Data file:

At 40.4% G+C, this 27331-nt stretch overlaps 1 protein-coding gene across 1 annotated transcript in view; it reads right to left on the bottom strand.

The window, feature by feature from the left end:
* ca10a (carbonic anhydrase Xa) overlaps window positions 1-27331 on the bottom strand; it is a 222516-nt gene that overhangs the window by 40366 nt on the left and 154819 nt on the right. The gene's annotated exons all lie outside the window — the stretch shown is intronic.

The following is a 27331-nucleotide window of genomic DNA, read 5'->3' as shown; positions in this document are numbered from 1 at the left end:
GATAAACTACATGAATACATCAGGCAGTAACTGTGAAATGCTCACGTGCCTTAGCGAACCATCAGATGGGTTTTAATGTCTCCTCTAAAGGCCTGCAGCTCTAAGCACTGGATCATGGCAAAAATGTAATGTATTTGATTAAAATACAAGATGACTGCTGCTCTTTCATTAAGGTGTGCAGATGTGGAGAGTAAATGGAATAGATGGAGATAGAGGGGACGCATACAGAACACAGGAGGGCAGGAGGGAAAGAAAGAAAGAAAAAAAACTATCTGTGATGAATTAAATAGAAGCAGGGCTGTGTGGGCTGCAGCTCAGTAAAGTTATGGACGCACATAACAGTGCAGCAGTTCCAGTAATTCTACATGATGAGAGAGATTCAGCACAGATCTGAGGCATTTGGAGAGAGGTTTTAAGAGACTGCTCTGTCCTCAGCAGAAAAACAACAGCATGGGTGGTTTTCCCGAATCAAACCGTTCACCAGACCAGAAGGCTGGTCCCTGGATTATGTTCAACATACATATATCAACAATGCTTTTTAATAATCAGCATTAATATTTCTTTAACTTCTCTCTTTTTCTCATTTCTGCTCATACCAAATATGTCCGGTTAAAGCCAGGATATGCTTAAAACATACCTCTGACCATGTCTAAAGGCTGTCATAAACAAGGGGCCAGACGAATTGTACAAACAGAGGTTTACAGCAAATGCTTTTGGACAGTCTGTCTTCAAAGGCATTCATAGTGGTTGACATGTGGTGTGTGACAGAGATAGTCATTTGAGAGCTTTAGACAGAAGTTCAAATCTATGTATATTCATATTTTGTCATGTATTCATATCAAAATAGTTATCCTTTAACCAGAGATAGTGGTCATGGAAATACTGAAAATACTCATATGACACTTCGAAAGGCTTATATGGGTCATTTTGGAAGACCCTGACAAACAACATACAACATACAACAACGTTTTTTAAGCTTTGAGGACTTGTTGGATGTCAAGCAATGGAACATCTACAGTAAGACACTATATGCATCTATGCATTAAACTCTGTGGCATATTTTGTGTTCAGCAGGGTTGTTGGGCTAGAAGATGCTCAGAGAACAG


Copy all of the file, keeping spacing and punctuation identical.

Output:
At 40.4% G+C, this 27331-nt stretch overlaps 1 protein-coding gene across 1 annotated transcript in view; it reads right to left on the bottom strand.

The window, feature by feature from the left end:
* ca10a (carbonic anhydrase Xa) overlaps window positions 1-27331 on the bottom strand; it is a 222516-nt gene that overhangs the window by 40366 nt on the left and 154819 nt on the right. The gene's annotated exons all lie outside the window — the stretch shown is intronic.

The following is a 27331-nucleotide window of genomic DNA, read 5'->3' as shown; positions in this document are numbered from 1 at the left end:
GATAAACTACATGAATACATCAGGCAGTAACTGTGAAATGCTCACGTGCCTTAGCGAACCATCAGATGGGTTTTAATGTCTCCTCTAAAGGCCTGCAGCTCTAAGCACTGGATCATGGCAAAAATGTAATGTATTTGATTAAAATACAAGATGACTGCTGCTCTTTCATTAAGGTGTGCAGATGTGGAGAGTAAATGGAATAGATGGAGATAGAGGGGACGCATACAGAACACAGGAGGGCAGGAGGGAAAGAAAGAAAGAAAAAAAACTATCTGTGATGAATTAAATAGAAGCAGGGCTGTGTGGGCTGCAGCTCAGTAAAGTTATGGACGCACATAACAGTGCAGCAGTTCCAGTAATTCTACATGATGAGAGAGATTCAGCACAGATCTGAGGCATTTGGAGAGAGGTTTTAAGAGACTGCTCTGTCCTCAGCAGAAAAACAACAGCATGGGTGGTTTTCCCGAATCAAACCGTTCACCAGACCAGAAGGCTGGTCCCTGGATTATGTTCAACATACATATATCAACAATGCTTTTTAATAATCAGCATTAATATTTCTTTAACTTCTCTCTTTTTCTCATTTCTGCTCATACCAAATATGTCCGGTTAAAGCCAGGATATGCTTAAAACATACCTCTGACCATGTCTAAAGGCTGTCATAAACAAGGGGCCAGACGAATTGTACAAACAGAGGTTTACAGCAAATGCTTTTGGACAGTCTGTCTTCAAAGGCATTCATAGTGGTTGACATGTGGTGTGTGACAGAGATAGTCATTTGAGAGCTTTAGACAGAAGTTCAAATCTATGTATATTCATATTTTGTCATGTATTCATATCAAAATAGTTATCCTTTAACCAGAGATAGTGGTCATGGAAATACTGAAAATACTCATATGACACTTCGAAAGGCTTATATGGGTCATTTTGGAAGACCCTGACAAACAACATACAACATACAACAACGTTTTTTAAGCTTTGAGGACTTGTTGGATGTCAAGCAATGGAACATCTACAGTAAGACACTATATGCATCTATGCATTAAACTCTGTGGCATATTTTGTGTTCAGCAGGGTTGTTGGGCTAGAAGATGCTCAGAGAACAG